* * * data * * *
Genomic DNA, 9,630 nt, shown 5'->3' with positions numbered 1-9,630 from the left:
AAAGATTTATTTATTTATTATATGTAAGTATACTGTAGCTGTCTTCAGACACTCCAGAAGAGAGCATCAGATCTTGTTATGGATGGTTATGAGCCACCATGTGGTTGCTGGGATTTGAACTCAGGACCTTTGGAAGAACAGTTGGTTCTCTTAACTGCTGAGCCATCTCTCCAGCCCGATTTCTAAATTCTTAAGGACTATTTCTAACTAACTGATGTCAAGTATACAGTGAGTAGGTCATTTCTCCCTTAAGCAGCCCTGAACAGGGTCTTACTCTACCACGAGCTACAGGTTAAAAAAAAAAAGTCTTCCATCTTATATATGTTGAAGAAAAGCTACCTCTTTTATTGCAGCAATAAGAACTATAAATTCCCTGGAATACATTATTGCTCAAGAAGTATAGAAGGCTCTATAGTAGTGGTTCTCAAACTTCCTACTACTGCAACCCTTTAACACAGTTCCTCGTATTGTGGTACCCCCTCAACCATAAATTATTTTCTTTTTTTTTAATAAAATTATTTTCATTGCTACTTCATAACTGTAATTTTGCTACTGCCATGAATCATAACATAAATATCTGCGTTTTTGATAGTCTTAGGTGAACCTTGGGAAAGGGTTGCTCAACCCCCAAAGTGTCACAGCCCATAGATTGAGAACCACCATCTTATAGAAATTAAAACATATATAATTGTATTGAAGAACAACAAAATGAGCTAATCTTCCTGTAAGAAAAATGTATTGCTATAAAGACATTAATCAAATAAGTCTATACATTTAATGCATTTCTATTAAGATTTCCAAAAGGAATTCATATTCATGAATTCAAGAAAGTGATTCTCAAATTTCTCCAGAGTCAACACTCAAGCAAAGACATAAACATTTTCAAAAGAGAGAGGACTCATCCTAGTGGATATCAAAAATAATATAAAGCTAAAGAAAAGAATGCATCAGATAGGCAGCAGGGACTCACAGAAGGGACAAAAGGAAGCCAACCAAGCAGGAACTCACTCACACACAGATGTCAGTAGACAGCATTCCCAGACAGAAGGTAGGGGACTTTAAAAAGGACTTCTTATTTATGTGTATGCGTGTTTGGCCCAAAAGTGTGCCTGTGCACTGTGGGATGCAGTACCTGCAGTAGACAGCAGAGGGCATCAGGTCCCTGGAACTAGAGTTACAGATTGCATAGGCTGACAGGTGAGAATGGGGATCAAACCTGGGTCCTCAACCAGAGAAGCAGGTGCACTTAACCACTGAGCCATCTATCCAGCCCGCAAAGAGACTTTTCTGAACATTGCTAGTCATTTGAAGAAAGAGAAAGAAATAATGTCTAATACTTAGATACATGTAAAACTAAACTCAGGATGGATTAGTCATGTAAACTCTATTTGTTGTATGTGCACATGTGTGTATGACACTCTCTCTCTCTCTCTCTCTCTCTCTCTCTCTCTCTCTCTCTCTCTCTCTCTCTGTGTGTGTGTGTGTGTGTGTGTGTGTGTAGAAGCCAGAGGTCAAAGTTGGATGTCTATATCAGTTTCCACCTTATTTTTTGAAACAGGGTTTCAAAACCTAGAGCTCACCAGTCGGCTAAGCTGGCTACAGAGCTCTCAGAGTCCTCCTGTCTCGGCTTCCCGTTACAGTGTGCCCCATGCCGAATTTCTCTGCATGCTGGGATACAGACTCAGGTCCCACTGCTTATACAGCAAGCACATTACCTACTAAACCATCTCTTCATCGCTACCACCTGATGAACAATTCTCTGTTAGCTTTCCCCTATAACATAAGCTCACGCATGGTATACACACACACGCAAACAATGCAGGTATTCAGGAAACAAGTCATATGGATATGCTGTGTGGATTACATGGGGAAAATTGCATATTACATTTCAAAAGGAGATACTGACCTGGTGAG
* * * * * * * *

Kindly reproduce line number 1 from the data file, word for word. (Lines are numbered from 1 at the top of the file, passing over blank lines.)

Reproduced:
Genomic DNA, 9,630 nt, shown 5'->3' with positions numbered 1-9,630 from the left: